The U.S. has urged a moratorium on such projects until impact studies are complete. But the State Department said Monday that Laos has announced its intention to start construction on the $3.5 billion Xayaburi dam despite lingering concerns downstream.
“The extent and severity of impacts from the Xayaburi dam on an ecosystem that provides food security and livelihoods for millions are still unknown,” the department statement said.
Laos is one of Asia’s poorest nations and hydropower is already a key source of revenue. The project, which will generate electricity for sale to neighboring Thailand, is strongly opposed by longtime Lao ally, Vietnam.
Opponents say the dam in central Laos would open the door for a building spree of as many as 10 other dams on the 3,000-mile river in Laos and Cambodia, degrading its fragile ecology and affecting the livelihoods of residents who rely on its fish and its water for irrigation.
The State Department said the U.S. has a strong interest in the sustainable management of the river and understands that members of the Mekong River Commission — a regulatory agency that includes representation from all four affected nations — has not yet reached consensus on whether the project should go ahead.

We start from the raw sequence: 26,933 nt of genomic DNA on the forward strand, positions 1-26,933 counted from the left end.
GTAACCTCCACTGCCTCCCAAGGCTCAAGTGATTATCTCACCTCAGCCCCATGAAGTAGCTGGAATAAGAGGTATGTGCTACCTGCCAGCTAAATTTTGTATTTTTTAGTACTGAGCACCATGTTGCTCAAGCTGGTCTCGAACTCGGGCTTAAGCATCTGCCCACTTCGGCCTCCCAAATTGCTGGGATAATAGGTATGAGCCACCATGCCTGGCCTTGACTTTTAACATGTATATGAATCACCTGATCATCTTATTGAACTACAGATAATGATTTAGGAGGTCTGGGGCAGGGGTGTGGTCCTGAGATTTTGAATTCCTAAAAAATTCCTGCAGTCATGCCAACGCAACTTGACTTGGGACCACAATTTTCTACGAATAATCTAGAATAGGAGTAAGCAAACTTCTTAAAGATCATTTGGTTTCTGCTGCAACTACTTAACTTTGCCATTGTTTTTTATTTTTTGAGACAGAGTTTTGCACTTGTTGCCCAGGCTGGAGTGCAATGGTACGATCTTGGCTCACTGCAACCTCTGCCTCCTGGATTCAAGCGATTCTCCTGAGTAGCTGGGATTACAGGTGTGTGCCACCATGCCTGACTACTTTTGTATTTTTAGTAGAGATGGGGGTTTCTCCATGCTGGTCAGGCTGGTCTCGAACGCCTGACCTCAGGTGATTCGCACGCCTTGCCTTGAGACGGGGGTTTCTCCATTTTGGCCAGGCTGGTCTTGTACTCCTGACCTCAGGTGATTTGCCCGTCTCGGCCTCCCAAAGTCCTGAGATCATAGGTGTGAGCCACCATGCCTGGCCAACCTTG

“We hope that the government of Laos will uphold its pledge to work with its neighbors in addressing remaining questions regarding Xayaburi,” the statement said.
Vietnam, which has fraternal communist party relations with Laos dating back to the Vietnam War, has urged at least a 10-year moratorium on all mainstream dams on the Mekong.
A commission meeting in April deferred a decision on the dam, but that outcome is not binding. An approach road and other dam-related facilities to the Xayaburi dam are already being built.
Media reports Monday quoted Lao deputy energy minister Viraphonh Virawong as saying full construction would formally start Wednesday. He said that modifications had been made to the design of the dam to address environmental concerns.
Laos is currently hosting a meeting of Asian and European leaders. The Lao Embassy in Washington said Monday it had no information about the dam project.
The dam would cut across a stretch of the river flanked by forested hills, cliffs and hamlets where ethnic minority groups reside in Xayaburi province, forcing the relocation of about 2,100 villagers and impacting many more. Environmentalists say it would also disrupt fish migrations, block nutrients for downstream farming and even foul Vietnam’s rice bowl by slowing the river’s speed and allowing saltwater to creep into the Mekong River Delta.
China has placed three dams across the upper reaches of the Mekong and more are planned. But otherwise the mainstream flows free.